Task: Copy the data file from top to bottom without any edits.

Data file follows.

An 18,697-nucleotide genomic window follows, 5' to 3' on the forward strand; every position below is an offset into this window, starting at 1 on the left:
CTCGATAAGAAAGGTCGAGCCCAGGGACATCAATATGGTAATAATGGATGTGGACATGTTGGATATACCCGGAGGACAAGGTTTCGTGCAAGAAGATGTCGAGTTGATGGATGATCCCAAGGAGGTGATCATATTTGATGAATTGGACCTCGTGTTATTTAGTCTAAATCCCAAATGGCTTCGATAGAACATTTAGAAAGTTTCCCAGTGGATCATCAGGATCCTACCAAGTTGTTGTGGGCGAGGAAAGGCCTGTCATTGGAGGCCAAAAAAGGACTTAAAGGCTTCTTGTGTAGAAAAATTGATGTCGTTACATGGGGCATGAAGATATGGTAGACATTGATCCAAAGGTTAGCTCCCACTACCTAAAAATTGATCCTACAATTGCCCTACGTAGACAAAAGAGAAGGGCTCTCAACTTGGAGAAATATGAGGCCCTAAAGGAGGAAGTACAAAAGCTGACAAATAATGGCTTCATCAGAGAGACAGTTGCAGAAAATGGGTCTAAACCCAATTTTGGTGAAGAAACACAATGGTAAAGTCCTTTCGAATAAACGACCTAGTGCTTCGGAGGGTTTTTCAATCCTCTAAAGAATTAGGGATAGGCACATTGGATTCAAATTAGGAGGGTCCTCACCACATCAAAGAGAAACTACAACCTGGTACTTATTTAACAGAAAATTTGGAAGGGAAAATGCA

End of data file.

An 18,697-nucleotide genomic window follows, 5' to 3' on the forward strand; every position below is an offset into this window, starting at 1 on the left:
CTCGATAAGAAAGGTCGAGCCCAGGGACATCAATATGGTAATAATGGATGTGGACATGTTGGATATACCCGGAGGACAAGGTTTCGTGCAAGAAGATGTCGAGTTGATGGATGATCCCAAGGAGGTGATCATATTTGATGAATTGGACCTCGTGTTATTTAGTCTAAATCCCAAATGGCTTCGATAGAACATTTAGAAAGTTTCCCAGTGGATCATCAGGATCCTACCAAGTTGTTGTGGGCGAGGAAAGGCCTGTCATTGGAGGCCAAAAAAGGACTTAAAGGCTTCTTGTGTAGAAAAATTGATGTCGTTACATGGGGCATGAAGATATGGTAGACATTGATCCAAAGGTTAGCTCCCACTACCTAAAAATTGATCCTACAATTGCCCTACGTAGACAAAAGAGAAGGGCTCTCAACTTGGAGAAATATGAGGCCCTAAAGGAGGAAGTACAAAAGCTGACAAATAATGGCTTCATCAGAGAGACAGTTGCAGAAAATGGGTCTAAACCCAATTTTGGTGAAGAAACACAATGGTAAAGTCCTTTCGAATAAACGACCTAGTGCTTCGGAGGGTTTTTCAATCCTCTAAAGAATTAGGGATAGGCACATTGGATTCAAATTAGGAGGGTCCTCACCACATCAAAGAGAAACTACAACCTGGTACTTATTTAACAGAAAATTTGGAAGGGAAAATGCA